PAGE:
Mozilla has announced plans to start building some stat reporting features into Firefox. The Firefox Health Report will keep track of browser installs and retrieve info such as browser version, hardware configuration, add-ons installed and so on.
The idea is to enable Mozilla to get a much better idea of how Firefox is used in the wild and what and how to improve. This data could be invaluable for the browser maker, but it hasn't been collecting it due to privacy concerns.
Most other browsers to collect this type of data and Mozilla needs it to improve Firefox, there's no other way of getting all of this info.
"This new product feature will allow us to deliver an improved Firefox product that better serves users, both individually and collectively," Mozilla wrote
"Our proposal is driven by the best of scientific and analytical intent and takes the greatest of pains to manage downward the amount of data collected. Data needs are set to the minimum –necessary level," it said.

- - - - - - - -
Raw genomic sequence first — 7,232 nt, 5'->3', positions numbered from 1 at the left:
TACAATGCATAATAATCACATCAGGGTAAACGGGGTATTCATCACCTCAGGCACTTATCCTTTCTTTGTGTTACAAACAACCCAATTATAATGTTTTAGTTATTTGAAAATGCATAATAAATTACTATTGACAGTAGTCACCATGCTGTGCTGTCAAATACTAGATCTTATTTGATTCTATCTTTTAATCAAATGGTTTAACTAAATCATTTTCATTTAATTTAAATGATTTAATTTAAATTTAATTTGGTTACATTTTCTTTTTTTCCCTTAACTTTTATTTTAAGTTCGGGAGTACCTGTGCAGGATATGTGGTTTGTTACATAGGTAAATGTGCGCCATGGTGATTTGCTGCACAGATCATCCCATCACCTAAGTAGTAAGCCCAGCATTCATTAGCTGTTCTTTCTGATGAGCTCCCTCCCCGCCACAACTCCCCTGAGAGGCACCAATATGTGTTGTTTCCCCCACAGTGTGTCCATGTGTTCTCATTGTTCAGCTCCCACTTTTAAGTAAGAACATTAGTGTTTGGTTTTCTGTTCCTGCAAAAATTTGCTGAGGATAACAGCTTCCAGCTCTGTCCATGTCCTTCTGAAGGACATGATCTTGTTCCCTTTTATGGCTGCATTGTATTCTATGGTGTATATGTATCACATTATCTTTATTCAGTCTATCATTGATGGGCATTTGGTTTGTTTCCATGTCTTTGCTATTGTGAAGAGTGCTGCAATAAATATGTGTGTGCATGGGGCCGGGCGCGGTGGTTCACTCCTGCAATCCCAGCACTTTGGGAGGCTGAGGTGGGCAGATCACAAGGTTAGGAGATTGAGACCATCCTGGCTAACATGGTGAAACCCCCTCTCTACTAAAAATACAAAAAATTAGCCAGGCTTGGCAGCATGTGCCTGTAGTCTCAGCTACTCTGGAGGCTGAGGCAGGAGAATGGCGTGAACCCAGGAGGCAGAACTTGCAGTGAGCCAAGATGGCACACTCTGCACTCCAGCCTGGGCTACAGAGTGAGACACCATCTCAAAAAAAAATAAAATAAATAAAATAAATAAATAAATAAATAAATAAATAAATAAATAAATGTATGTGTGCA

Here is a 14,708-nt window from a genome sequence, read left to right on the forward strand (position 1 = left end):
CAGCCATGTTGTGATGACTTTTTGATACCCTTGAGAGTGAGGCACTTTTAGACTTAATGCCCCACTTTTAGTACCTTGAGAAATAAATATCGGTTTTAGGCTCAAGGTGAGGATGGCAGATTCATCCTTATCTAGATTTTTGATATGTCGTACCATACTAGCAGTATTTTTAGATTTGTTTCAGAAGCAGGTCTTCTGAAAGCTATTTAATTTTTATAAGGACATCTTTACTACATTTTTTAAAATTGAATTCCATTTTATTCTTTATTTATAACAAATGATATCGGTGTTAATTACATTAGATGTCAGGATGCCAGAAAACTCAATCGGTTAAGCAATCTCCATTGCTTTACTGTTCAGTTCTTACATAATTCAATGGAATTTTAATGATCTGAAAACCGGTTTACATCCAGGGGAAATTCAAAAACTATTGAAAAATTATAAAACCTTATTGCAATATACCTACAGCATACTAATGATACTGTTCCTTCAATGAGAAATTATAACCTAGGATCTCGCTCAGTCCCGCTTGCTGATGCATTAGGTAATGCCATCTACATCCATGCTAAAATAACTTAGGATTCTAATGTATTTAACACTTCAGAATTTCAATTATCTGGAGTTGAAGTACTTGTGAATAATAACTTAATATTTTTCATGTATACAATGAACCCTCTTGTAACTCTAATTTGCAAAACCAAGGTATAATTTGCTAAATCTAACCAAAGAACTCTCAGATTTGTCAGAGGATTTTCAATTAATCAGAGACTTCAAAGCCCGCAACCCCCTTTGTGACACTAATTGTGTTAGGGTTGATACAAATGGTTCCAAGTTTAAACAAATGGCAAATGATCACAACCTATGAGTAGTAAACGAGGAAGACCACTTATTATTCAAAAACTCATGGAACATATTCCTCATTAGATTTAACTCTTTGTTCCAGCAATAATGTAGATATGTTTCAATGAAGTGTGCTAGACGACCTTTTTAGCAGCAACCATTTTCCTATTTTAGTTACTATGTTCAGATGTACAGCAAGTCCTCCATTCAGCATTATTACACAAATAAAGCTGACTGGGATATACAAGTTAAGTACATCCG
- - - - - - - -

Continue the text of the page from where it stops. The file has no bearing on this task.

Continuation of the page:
The Firefox Health Report will only collect four types of data. Configuration data which contains things such as hardware profiles, operating system and version, as well as Firefox version.
Customization data will record things like what add-ons are installed, how many of them and what's their purpose. Performance data will keep track of, well, performance, things like "timing of browser events, rendering, session restores."
Finally, "Wear and Tear" data will record how the browser is used, how long the sessions are, how long ago the profile was created, crashes and so on.
All of this data will be anonymized, obviously, Mozilla only needs browser-related data, data which relates to how the browser is performing. And it needs huge amounts of data for it to be relevant, it needs it from millions of users to get a real idea of how the browser works in the wild for everyone, not just for one user.
The plans are to land the feature in the Nightly releases soon, but it's going to be a while and it should make it to the stable release sometime in 2013.